sinko swimo: this will be fine for Australia. the gov'mint and the people are not idiots. meanwhile back in murica Two Scoops is well aware that 70% of the economy depends on the masses buying trinkets and baubles to make the world go round. the sooner the better for The orange One, i'm sure. due to reasons i had to go out last saturday. the amount of people out and about was just like pre-rona. we saw maybe 2 people using masks. Mrs and I were the only people using masks and gloves. the stupid prevails in Ohio.


Everywhere. And when that money hit Wednesday traffic was insane in the GNO area. People were everywhere. Anything that was open was packed. When orders are lifted people will immediately flock everywhere.
 
2020-04-17 8:36:05 AM  
I'm pretty sure restaurants, theaters and other social gathering places are screwed. I can't wait to see Dune, but I'm not going to risk my only surviving grandparent over it. I think a lot of people will spend the next year only going out if they absolutely must. It won't be everyone, but it will be enough to reshape the economy.

/my lawn has never looked better
 
2020-04-17 8:42:10 AM  

pkjun: RTOGUY: For a fun game read the replies and then try and guess who is getting paid a full salary to work from home and who got laid off.

Shutting everything down wasn't a cure it was a way to slow things down enough so the hospitals didn't get overwhelmed. We still don't have a cure and we are never going to get down to zero so at some point we just have to say "fark it" and open back up as best we can.

"Not throwing wood on this fire wasn't an attempt to extinguish it, it was a way to slow things down so it didn't set the rest of the house on fire. We still don't have an extinguisher and it's never going to burn out so at some point we just have to say 'fark it' and throw as much fuel on it as we can."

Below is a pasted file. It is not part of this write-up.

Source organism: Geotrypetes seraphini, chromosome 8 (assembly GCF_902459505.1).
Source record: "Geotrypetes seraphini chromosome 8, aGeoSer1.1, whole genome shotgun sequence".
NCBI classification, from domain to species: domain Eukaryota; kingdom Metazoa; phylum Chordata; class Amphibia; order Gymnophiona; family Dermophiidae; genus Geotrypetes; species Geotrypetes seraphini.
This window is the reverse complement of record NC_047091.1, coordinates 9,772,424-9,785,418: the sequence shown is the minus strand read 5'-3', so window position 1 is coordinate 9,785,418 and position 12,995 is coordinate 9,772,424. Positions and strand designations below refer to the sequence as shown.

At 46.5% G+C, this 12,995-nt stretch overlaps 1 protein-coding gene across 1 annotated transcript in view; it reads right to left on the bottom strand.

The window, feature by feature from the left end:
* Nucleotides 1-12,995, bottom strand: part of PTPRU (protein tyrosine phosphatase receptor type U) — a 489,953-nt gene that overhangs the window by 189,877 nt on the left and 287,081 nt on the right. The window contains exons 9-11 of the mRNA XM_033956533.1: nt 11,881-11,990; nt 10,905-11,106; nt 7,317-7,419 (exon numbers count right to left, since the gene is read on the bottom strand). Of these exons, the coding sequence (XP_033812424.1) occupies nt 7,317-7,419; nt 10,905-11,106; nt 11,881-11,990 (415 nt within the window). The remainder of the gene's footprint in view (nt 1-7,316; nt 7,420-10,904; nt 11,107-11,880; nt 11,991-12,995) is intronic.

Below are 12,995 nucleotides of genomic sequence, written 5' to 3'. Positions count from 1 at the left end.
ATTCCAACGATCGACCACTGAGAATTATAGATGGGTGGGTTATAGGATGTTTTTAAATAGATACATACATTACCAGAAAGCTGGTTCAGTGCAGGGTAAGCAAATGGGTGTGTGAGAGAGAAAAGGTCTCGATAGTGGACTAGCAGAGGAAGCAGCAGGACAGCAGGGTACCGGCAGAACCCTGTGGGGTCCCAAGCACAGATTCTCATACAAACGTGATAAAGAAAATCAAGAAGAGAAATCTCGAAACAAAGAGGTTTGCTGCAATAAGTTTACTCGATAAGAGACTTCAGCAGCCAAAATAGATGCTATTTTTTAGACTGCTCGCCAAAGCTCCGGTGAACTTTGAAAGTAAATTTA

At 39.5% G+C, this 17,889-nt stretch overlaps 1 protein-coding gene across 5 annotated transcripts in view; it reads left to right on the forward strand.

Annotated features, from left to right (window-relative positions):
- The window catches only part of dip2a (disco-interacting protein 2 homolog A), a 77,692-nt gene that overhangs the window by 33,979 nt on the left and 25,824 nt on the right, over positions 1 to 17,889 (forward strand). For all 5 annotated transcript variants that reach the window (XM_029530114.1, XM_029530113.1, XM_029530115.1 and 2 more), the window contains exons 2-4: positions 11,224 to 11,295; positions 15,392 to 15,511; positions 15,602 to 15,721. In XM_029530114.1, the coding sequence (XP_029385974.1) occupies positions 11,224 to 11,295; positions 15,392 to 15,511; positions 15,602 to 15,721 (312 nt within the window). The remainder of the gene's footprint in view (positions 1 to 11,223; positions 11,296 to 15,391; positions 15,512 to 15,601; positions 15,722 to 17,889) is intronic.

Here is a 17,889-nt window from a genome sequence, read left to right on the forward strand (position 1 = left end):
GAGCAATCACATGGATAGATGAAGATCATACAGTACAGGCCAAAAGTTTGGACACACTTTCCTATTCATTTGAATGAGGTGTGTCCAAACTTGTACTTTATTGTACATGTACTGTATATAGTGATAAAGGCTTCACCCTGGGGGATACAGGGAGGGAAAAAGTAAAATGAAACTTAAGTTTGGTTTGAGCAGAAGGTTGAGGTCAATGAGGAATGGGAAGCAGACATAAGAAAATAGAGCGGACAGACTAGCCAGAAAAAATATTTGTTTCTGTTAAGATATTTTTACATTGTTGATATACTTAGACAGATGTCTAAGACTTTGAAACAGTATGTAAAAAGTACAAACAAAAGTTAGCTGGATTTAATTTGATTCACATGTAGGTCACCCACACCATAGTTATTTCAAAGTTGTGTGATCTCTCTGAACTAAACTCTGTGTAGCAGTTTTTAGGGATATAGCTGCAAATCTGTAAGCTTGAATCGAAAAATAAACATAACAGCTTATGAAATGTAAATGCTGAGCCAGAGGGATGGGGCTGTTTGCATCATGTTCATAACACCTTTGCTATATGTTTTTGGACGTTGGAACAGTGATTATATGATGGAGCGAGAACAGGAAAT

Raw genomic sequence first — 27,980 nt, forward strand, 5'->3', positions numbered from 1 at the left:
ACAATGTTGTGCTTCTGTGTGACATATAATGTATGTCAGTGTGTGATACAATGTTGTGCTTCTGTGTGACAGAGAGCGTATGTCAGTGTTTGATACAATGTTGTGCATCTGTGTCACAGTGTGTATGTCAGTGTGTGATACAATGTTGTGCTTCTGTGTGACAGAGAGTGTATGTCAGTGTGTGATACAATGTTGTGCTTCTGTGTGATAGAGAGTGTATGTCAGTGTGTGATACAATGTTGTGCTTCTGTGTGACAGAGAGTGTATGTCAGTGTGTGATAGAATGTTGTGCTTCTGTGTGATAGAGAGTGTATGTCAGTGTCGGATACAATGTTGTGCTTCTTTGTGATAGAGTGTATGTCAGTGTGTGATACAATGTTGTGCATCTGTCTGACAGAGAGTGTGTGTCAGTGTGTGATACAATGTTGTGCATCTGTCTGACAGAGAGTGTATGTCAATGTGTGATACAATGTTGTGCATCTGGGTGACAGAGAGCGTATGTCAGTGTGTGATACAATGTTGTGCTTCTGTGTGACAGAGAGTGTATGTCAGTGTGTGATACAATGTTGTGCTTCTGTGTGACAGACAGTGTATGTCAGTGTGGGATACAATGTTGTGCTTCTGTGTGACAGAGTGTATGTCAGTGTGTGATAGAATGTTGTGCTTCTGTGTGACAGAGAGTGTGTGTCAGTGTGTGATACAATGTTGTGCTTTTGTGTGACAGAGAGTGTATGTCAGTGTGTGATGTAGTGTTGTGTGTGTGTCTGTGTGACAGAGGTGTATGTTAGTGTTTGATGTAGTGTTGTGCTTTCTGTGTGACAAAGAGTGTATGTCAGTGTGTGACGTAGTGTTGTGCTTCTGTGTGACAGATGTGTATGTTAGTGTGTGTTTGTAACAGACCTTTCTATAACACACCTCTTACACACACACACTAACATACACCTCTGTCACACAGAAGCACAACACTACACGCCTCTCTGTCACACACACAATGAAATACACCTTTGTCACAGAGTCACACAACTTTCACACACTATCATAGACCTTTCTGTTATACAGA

Depends on the kind of fire though doesn't it? If you want to put out a campfire you can stop adding fuel and wait it out. If you are trying to put out a raging house fire and all you have is a garden hose at some point you have to admit the house is lost and watch it burn. This disease is worldwide so just asking people to stay inside is pretty much just a garden hose type of solution.
 
2020-04-17 8:44:26 AM  
We currently have a two week vacation planned to Australia, staring June 21.  I'm thinking maybe that's not happening.   So bummed.
 
2020-04-17 8:45:38 AM  

meerclarschild: At some point, the number of deaths and substantial injury caused by the quarantine will surpass the number from the virus itself. Hunger, hopelessness, mental health issues, and the host of other problems that isolation brings will take a high toll. However, this will occur in marginalized populations, so it will likely be underreported, if at all.

In the meantime, that $1200 will have come and gone and there's no plan for another. Homelessness and food deprivation will be here before another month is up. For those of you saying that "we should help those who need it", that help needs to be here yesterday. Please let us know what the plan is. NC evictions courts reopen today.


The mental health issues will occur in pretty much everyone.  I'm able to work from home and have a stable income and I'm still bored out of my skull.  At some point (sooner than later), people will say F it and leave.  What are they going to do? Throw them in jail?  Yeah that would be helpful.
 
2020-04-17 8:51:39 AM  

colon_canoe: sinko swimo: this will be fine for Australia. the gov'mint and the people are not idiots. meanwhile back in murica Two Scoops is well aware that 70% of the economy depends on the masses buying trinkets and baubles to make the world go round. the sooner the better for The orange One, i'm sure. due to reasons i had to go out last saturday. the amount of people out and about was just like pre-rona. we saw maybe 2 people using masks. Mrs and I were the only people using masks and gloves. the stupid prevails in Ohio.

Everywhere. And when that money hit Wednesday traffic was insane in the GNO area. People were everywhere. Anything that was open was packed. When orders are lifted people will immediately flock everywhere.


That's exactly what I'm expecting to happen when things open.  People will immediately throw huge parties with lots of people, pack Walmart to buy useless garbage, and lick shopping carts for the lulz, and it'll be back to the way it is now.  Also, people will be flocking to nursing homes (which seem to consistently get outbreaks) to visit their loved ones they haven't seen in months. I have no plans to stop social distancing and/or isolating until there is a vaccine available, or this is well and truly dead.

/then again I'm a hermit so its not exactly a stretch
 
2020-04-17 8:53:39 AM  

lindalouwho: meerclarschild: H31N0US: After seeing what this shutdown has done for the environment, I wonder if it would be wise to do it once a year regardless.

Of course, we'd have to have some system in place to safeguard incomes, and also some process by which the "essential" workers could also partake in some capacity.